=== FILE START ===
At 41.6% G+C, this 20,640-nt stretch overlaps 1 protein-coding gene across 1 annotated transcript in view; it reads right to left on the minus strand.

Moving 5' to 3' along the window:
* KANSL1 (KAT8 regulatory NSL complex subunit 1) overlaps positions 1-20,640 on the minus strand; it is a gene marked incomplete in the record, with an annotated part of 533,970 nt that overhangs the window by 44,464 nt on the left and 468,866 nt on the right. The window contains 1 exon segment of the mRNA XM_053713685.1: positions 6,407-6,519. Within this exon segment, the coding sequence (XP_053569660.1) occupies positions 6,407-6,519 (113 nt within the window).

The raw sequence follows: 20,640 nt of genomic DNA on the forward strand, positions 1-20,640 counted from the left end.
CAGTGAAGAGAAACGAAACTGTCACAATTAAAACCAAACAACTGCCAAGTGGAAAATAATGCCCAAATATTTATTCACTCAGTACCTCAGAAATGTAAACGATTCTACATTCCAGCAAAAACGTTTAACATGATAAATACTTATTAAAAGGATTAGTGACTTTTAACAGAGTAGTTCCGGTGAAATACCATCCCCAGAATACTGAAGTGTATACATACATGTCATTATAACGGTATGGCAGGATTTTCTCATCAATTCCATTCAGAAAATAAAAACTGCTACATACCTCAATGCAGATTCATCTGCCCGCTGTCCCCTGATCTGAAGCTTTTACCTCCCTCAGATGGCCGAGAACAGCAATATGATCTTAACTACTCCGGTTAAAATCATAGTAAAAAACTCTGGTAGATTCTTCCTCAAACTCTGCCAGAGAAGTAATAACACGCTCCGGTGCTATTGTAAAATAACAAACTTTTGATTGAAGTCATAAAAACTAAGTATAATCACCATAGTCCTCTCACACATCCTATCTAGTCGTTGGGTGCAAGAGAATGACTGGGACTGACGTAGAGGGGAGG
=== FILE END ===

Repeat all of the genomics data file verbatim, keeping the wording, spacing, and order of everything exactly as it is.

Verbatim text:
At 41.6% G+C, this 20,640-nt stretch overlaps 1 protein-coding gene across 1 annotated transcript in view; it reads right to left on the minus strand.

Moving 5' to 3' along the window:
* KANSL1 (KAT8 regulatory NSL complex subunit 1) overlaps positions 1-20,640 on the minus strand; it is a gene marked incomplete in the record, with an annotated part of 533,970 nt that overhangs the window by 44,464 nt on the left and 468,866 nt on the right. The window contains 1 exon segment of the mRNA XM_053713685.1: positions 6,407-6,519. Within this exon segment, the coding sequence (XP_053569660.1) occupies positions 6,407-6,519 (113 nt within the window).

The raw sequence follows: 20,640 nt of genomic DNA on the forward strand, positions 1-20,640 counted from the left end.
CAGTGAAGAGAAACGAAACTGTCACAATTAAAACCAAACAACTGCCAAGTGGAAAATAATGCCCAAATATTTATTCACTCAGTACCTCAGAAATGTAAACGATTCTACATTCCAGCAAAAACGTTTAACATGATAAATACTTATTAAAAGGATTAGTGACTTTTAACAGAGTAGTTCCGGTGAAATACCATCCCCAGAATACTGAAGTGTATACATACATGTCATTATAACGGTATGGCAGGATTTTCTCATCAATTCCATTCAGAAAATAAAAACTGCTACATACCTCAATGCAGATTCATCTGCCCGCTGTCCCCTGATCTGAAGCTTTTACCTCCCTCAGATGGCCGAGAACAGCAATATGATCTTAACTACTCCGGTTAAAATCATAGTAAAAAACTCTGGTAGATTCTTCCTCAAACTCTGCCAGAGAAGTAATAACACGCTCCGGTGCTATTGTAAAATAACAAACTTTTGATTGAAGTCATAAAAACTAAGTATAATCACCATAGTCCTCTCACACATCCTATCTAGTCGTTGGGTGCAAGAGAATGACTGGGACTGACGTAGAGGGGAGG